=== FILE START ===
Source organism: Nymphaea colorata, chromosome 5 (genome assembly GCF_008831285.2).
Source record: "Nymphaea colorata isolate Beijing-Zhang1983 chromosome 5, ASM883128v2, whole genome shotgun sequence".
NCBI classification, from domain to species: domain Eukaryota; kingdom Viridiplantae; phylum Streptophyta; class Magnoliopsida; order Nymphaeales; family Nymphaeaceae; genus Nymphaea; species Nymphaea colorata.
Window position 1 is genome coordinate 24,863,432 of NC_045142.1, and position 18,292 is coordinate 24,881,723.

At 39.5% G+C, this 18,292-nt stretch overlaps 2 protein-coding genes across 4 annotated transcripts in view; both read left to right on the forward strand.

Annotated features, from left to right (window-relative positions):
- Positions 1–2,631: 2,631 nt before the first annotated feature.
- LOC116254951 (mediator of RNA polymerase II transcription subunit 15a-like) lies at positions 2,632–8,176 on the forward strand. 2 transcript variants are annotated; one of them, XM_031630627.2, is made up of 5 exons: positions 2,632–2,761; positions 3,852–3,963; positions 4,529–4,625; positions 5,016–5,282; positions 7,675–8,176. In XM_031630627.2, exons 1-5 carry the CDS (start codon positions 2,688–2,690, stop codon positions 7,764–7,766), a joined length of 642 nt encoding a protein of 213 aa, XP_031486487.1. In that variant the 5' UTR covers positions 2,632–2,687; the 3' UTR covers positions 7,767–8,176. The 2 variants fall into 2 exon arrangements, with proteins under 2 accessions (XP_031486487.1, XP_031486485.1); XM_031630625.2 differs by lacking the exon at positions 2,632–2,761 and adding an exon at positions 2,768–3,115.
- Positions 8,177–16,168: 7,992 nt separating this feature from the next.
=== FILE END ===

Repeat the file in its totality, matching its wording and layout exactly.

Source organism: Nymphaea colorata, chromosome 5 (genome assembly GCF_008831285.2).
Source record: "Nymphaea colorata isolate Beijing-Zhang1983 chromosome 5, ASM883128v2, whole genome shotgun sequence".
NCBI classification, from domain to species: domain Eukaryota; kingdom Viridiplantae; phylum Streptophyta; class Magnoliopsida; order Nymphaeales; family Nymphaeaceae; genus Nymphaea; species Nymphaea colorata.
Window position 1 is genome coordinate 24,863,432 of NC_045142.1, and position 18,292 is coordinate 24,881,723.

At 39.5% G+C, this 18,292-nt stretch overlaps 2 protein-coding genes across 4 annotated transcripts in view; both read left to right on the forward strand.

Annotated features, from left to right (window-relative positions):
- Positions 1–2,631: 2,631 nt before the first annotated feature.
- LOC116254951 (mediator of RNA polymerase II transcription subunit 15a-like) lies at positions 2,632–8,176 on the forward strand. 2 transcript variants are annotated; one of them, XM_031630627.2, is made up of 5 exons: positions 2,632–2,761; positions 3,852–3,963; positions 4,529–4,625; positions 5,016–5,282; positions 7,675–8,176. In XM_031630627.2, exons 1-5 carry the CDS (start codon positions 2,688–2,690, stop codon positions 7,764–7,766), a joined length of 642 nt encoding a protein of 213 aa, XP_031486487.1. In that variant the 5' UTR covers positions 2,632–2,687; the 3' UTR covers positions 7,767–8,176. The 2 variants fall into 2 exon arrangements, with proteins under 2 accessions (XP_031486487.1, XP_031486485.1); XM_031630625.2 differs by lacking the exon at positions 2,632–2,761 and adding an exon at positions 2,768–3,115.
- Positions 8,177–16,168: 7,992 nt separating this feature from the next.